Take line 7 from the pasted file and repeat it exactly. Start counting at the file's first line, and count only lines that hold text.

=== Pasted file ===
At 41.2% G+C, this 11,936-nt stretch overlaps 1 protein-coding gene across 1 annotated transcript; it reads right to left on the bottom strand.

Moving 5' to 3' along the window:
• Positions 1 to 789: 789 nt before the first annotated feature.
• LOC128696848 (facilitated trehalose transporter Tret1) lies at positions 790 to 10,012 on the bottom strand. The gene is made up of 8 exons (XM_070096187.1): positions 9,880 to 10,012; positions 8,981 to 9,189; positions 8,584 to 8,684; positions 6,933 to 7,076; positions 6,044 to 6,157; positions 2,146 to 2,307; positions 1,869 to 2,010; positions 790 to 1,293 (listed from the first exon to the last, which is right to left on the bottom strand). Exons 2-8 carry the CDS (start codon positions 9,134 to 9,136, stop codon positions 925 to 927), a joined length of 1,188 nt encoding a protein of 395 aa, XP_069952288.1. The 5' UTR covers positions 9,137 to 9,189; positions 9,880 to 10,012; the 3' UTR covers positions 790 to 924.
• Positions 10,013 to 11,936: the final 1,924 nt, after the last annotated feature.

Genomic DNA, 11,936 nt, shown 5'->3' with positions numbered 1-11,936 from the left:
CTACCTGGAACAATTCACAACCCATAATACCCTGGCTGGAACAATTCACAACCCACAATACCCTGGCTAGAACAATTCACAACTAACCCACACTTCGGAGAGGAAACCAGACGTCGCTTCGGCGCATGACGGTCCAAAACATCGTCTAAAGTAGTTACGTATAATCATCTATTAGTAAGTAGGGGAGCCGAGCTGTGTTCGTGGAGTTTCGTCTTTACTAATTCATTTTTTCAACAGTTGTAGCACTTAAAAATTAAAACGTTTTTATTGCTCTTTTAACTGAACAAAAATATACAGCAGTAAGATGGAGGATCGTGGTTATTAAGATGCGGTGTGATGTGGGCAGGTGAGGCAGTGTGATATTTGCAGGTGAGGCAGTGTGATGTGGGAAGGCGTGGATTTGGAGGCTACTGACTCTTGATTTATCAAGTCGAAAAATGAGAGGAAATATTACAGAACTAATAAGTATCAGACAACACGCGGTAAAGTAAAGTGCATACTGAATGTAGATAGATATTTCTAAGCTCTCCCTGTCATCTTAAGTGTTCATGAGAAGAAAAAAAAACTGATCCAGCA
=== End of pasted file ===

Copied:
CTACCTGGAACAATTCACAACCCATAATACCCTGGCTGGAACAATTCACAACCCACAATACCCTGGCTAGAACAATTCACAACTAACCCACACTTCGGAGAGGAAACCAGACGTCGCTTCGGCGCATGACGGTCCAAAACATCGTCTAAAGTAGTTACGTATAATCATCTATTAGTAAGTAGGGGAGCCGAGCTGTGTTCGTGGAGTTTCGTCTTTACTAATTCATTTTTTCAACAGTTGTAGCACTTAAAAATTAAAACGTTTTTATTGCTCTTTTAACTGAACAAAAATATACAGCAGTAAGATGGAGGATCGTGGTTATTAAGATGCGGTGTGATGTGGGCAGGTGAGGCAGTGTGATATTTGCAGGTGAGGCAGTGTGATGTGGGAAGGCGTGGATTTGGAGGCTACTGACTCTTGATTTATCAAGTCGAAAAATGAGAGGAAATATTACAGAACTAATAAGTATCAGACAACACGCGGTAAAGTAAAGTGCATACTGAATGTAGATAGATATTTCTAAGCTCTCCCTGTCATCTTAAGTGTTCATGAGAAGAAAAAAAAACTGATCCAGCA